Base 2001 Representation of n!
Date: 10/05/2003 at 04:51:29 From: Mark Subject: base 2001 representation of n! The question is as follows: Find all positive integers n such that the base 2001 representation of n! consists entirely of 0's and 1's. I've tried applying the problem to smaller bases (3,4, etc.), but I can't seem to find a pattern. I've been struggling off and on with it for quite some time. I was thinking that you might use Legendre's formula to relate how different powers of 2001 would divide n!. However, 2001 is not prime; it is equal to 29*23*3. That might help since for every power of 2001 that goes into n!, the same power on 3 goes in as well. Anyway, I hope you can help me out or at least give me some hint as to how to solve it.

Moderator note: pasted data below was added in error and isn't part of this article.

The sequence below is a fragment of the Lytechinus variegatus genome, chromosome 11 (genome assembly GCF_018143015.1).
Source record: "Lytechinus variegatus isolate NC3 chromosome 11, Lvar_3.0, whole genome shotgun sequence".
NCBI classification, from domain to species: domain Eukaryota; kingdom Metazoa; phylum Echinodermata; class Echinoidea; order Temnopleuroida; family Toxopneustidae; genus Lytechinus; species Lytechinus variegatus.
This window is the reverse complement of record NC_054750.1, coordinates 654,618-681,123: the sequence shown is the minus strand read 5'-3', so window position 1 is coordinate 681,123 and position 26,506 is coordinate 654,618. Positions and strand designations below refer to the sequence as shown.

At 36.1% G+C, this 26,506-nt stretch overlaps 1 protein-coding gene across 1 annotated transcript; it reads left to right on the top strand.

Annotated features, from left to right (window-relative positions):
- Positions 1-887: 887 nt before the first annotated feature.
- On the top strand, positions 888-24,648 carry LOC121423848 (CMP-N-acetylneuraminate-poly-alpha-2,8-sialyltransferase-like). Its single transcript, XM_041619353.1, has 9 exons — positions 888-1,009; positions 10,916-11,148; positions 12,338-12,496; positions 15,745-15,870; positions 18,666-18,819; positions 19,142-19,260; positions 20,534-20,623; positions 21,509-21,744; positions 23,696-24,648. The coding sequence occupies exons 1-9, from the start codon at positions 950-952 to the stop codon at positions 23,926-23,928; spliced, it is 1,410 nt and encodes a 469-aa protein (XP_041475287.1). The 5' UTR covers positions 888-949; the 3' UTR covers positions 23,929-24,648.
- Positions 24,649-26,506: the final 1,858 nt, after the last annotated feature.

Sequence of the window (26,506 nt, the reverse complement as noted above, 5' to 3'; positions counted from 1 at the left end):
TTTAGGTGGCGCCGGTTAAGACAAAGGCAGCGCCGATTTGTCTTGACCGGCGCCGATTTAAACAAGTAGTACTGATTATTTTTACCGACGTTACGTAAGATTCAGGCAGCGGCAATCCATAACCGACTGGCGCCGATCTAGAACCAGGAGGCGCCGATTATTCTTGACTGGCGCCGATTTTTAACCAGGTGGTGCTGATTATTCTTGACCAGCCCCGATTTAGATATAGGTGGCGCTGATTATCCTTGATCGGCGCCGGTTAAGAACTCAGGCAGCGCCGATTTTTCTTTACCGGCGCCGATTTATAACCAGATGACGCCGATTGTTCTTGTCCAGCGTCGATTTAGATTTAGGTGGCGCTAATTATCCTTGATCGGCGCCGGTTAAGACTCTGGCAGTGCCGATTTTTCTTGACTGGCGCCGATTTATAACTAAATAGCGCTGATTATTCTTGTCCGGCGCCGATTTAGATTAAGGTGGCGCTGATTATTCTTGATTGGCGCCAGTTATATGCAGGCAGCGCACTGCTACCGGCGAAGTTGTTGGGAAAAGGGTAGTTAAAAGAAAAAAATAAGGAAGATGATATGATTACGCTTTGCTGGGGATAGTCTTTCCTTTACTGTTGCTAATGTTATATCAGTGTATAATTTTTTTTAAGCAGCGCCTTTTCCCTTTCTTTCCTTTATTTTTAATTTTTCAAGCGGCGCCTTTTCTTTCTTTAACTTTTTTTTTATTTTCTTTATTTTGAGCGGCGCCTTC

Date: 10/05/2003 at 08:15:12 From: Doctor Jacques Subject: Re: base 2001 representation of n! Hi Mark, There are first the obvious choices n = 0 and n = 1. I believe that there are no other possibilities. Assume, by contradiction, that n >= 2, and N = n! has the required form. Since obviously 2! has not the required form, we may even assume that n >= 3. Let k be the position of the rightmost '1' digit in N = n!, in base 2001. We may write: N = M * 2001^k where M = 1 (mod 2001). In particular, M is not divisible by 3. Since 2001 is divisible by 3 but not by 9, this shows that 3^k is the highest power of 3 that divides N. In the same way, we find that 3, 23, and 29 have the same exponent (k) in the factorization of N. But, for n >= 3, the exponent of 3 (k_3) will always be greater than the exponent of 23 (k_23) in n!. Indeed, those exponents are given by: k_3 = floor(n!/3) + floor(n!/(3^2)) + ... k_23 = floor (n!/23) + floor (n!/(23^2)) + ... Each term of the first sum is greater than or equal to the corresponding term in the second sum; if n >= 3, the first term of k_3 is strictly greater than the first term of k_23, and therefore k_3 > k_23, which gives the desired contradiction. Note that the fact that the prime factors of 2001 are not repeated is crucial. Indeed, in base n!, we always have n! = 10. Does this help? Write back if you'd like to talk about this some more, or if you have any other questions. - Doctor Jacques, The Math Forum http://mathforum.org/dr.math/
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